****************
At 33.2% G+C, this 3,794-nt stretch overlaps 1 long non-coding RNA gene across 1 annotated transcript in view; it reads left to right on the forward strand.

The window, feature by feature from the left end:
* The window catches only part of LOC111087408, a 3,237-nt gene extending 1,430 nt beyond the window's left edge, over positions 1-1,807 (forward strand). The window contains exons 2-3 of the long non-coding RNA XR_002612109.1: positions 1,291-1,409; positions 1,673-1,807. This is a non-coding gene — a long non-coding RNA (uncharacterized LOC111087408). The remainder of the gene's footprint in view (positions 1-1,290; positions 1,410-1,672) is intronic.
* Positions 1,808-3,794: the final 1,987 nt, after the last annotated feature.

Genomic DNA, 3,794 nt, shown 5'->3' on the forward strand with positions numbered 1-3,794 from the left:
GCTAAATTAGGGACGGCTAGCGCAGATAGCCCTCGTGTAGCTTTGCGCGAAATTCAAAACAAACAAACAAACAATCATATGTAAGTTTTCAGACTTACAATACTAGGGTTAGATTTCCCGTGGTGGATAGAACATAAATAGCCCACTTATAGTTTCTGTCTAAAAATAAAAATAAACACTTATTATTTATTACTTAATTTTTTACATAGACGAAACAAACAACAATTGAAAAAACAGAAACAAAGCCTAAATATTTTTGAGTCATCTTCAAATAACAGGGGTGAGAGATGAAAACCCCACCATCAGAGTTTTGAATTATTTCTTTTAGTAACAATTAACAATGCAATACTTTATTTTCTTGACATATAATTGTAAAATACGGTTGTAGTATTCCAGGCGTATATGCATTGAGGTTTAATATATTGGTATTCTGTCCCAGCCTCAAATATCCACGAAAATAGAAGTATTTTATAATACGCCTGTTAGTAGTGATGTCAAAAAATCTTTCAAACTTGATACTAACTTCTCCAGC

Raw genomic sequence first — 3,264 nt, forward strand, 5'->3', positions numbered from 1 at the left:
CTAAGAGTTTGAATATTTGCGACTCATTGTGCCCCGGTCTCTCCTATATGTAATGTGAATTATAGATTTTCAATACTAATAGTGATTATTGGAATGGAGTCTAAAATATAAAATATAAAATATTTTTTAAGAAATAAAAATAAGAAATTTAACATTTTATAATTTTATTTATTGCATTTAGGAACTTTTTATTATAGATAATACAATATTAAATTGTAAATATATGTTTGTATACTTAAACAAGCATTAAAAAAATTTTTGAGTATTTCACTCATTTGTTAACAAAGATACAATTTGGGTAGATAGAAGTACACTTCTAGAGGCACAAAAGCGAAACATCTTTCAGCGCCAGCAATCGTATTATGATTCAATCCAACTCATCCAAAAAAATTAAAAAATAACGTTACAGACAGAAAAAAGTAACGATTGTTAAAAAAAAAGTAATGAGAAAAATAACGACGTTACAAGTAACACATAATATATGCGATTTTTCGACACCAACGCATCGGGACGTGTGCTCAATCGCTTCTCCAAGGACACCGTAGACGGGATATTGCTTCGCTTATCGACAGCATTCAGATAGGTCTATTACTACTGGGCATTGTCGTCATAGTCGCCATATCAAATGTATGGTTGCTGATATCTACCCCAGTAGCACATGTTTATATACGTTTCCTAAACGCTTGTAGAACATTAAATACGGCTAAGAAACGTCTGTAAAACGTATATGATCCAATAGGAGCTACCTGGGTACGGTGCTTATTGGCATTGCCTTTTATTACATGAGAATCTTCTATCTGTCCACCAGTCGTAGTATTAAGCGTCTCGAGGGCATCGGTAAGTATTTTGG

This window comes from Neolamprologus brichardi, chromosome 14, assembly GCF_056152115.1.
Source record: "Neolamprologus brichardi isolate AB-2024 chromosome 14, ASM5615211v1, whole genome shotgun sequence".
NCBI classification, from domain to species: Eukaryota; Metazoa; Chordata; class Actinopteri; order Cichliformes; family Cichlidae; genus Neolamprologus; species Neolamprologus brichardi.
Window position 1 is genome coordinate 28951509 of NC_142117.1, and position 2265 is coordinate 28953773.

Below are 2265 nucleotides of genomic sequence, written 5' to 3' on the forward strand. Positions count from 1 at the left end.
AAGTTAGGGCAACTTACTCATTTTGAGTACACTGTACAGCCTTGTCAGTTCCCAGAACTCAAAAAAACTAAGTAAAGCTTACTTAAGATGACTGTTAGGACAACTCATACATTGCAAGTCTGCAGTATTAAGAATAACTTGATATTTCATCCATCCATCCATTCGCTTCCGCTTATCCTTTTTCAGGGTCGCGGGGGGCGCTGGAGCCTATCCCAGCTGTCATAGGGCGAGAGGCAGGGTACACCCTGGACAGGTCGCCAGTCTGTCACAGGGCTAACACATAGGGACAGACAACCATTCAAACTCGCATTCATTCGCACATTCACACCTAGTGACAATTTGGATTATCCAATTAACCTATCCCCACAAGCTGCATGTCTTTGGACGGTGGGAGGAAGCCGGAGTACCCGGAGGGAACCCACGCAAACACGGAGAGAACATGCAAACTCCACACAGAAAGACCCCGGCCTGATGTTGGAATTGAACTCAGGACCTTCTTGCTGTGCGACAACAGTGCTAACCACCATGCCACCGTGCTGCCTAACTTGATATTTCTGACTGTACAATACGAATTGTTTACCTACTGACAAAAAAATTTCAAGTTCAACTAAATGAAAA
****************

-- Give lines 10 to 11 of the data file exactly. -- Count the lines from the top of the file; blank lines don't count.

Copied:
Source record: "Neolamprologus brichardi isolate AB-2024 chromosome 14, ASM5615211v1, whole genome shotgun sequence".
NCBI classification, from domain to species: Eukaryota; Metazoa; Chordata; class Actinopteri; order Cichliformes; family Cichlidae; genus Neolamprologus; species Neolamprologus brichardi.